P.S. The first of the two post-credit scenes stars Benicio Del Toro as The Collector, who is tasked with looking after The Aether. He will be a main villain in the upcoming Guardians of the Galaxy film due for release next year.  This film will be a mix of live action and animation with characters like Rocket Racoon (whose name speaks for itself) and Groot, a living tree. This has worried me since I heard about it as the whole universe started off based in semi-realism and seems to be heading in a very cartoonish direction. I will try to reserve judgement until a trailer is posted – but things are starting to look and sound a bit weird.

Roll on Captain America: Winter Soldier.

Brand new UK trailer for Thor: The Dark World

Posted in Film with tags , , , , , , , , , , , , , , , , on August 16, 2013 by Tom Austin-Morgan

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The new trailer for Thor: The Dark World was released today and this time we get more! More plot, more characters, a better look at the locations including London and Asgaard, Idris Elba has taken off his mask as Heimdall, Tom Hiddleston is back as Loki and seems to be playing everyone against each other as usual, the voice-over is done by Anthony Hopkins.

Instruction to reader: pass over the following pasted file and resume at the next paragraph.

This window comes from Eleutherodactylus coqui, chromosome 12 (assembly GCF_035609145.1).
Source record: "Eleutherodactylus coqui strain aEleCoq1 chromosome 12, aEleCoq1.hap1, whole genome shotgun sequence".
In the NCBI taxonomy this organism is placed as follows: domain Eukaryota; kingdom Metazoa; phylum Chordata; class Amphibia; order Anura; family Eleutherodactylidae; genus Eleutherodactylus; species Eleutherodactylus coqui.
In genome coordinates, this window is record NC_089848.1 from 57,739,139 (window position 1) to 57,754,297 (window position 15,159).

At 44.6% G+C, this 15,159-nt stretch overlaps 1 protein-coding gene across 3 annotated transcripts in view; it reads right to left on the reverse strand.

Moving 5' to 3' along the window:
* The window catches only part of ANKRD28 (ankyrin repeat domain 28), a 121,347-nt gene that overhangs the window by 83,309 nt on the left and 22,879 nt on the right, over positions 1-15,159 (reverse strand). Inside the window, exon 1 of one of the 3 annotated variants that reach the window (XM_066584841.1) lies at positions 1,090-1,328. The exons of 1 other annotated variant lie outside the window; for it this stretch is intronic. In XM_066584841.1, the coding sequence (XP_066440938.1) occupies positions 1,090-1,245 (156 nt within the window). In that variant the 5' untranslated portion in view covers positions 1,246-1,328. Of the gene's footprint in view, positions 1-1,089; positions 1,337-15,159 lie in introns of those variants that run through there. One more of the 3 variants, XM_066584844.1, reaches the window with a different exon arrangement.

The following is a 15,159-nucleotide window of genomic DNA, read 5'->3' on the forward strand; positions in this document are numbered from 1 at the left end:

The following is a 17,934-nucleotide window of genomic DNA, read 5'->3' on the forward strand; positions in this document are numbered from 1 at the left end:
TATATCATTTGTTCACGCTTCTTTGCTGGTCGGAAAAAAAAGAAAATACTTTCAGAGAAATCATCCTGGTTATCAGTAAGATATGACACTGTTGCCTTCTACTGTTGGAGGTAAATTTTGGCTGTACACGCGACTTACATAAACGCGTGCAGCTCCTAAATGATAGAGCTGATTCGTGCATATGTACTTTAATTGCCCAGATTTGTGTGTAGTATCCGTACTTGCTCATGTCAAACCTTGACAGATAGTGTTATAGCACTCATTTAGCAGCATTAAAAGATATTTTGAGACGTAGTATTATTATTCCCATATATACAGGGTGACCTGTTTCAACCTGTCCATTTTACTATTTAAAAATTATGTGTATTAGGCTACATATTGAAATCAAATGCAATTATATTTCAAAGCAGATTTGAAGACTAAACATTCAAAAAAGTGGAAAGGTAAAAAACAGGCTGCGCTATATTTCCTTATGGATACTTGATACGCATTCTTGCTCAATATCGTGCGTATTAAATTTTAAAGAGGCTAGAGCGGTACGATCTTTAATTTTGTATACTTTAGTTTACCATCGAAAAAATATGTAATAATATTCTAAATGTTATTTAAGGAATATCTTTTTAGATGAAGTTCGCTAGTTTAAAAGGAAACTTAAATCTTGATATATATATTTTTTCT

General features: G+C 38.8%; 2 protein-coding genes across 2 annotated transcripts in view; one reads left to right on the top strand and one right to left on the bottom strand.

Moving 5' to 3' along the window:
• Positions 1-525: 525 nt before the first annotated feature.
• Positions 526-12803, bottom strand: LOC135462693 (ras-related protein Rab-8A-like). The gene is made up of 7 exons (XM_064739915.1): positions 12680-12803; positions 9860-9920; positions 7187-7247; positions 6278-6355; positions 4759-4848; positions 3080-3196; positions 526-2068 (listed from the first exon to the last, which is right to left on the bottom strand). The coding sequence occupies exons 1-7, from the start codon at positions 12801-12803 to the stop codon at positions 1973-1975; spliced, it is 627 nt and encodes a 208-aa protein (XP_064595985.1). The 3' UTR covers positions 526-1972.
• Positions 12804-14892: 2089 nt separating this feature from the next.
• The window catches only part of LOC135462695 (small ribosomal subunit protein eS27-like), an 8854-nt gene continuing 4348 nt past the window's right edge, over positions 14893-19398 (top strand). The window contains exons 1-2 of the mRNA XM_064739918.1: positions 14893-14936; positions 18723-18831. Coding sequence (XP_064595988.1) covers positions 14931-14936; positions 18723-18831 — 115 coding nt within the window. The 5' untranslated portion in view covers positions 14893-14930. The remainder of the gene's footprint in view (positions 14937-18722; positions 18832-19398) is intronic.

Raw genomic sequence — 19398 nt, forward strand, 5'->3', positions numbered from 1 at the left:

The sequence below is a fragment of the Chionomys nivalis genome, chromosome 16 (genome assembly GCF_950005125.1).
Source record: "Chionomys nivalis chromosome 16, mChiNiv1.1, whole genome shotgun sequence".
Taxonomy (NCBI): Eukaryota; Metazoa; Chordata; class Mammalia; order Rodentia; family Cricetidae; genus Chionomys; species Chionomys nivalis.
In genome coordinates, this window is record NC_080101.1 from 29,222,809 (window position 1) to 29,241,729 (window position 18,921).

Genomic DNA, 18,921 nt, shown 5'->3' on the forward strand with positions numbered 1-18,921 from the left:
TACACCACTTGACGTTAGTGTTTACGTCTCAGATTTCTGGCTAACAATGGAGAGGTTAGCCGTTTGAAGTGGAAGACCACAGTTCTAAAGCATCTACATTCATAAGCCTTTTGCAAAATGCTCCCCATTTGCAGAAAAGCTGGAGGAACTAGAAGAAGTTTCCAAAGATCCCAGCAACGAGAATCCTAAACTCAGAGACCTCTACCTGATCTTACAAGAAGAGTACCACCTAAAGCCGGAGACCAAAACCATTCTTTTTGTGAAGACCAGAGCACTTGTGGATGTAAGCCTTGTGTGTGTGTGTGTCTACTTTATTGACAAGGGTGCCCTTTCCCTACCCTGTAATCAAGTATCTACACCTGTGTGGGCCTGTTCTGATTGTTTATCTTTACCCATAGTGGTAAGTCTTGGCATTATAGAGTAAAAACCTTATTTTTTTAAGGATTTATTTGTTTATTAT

Stellan Skarsgård, Kat Dennings and Natalie Portman are all back, the latter seemingly transported with Thor (Chris Hemsworth) to Asgaard and put in danger by the protagonist Malekith, whose face you can’t see in this trailer, but is played by Christopher Ecclestone. It looks like it’s going to be big. Very big!

New Thor: The Dark World trailer

Posted in Film with tags , , , , , , , , , , , , , on May 1, 2013 by Tom Austin-Morgan

Here’s the trailer for Thor: The Dark World, feast your eyes! It’ll need to work hard to be better than the first film, but it does look damn good. Not only are Chris Hemsworth and Tom Hiddleson back as Thor and Loki, but so are the other supporting cast including Natalie Portman, Stellan Skarsgård, Anthony Hopkins, Idris Elba and Kat Denning. This time there’s a new bad guy in the shape of Malekith, played by Christopher Eccleson (yes, that’s him at 1:15!). As far as I can make out he’s a Dark Elf, another race of people from the 9 realms who are conjurors of magic and he looks like he means business with Thor’s girlfriend Jane. Also it looks as though London get’s ripped apart by something huge. The next installment of Marvel’s Avengers saga will be released in October.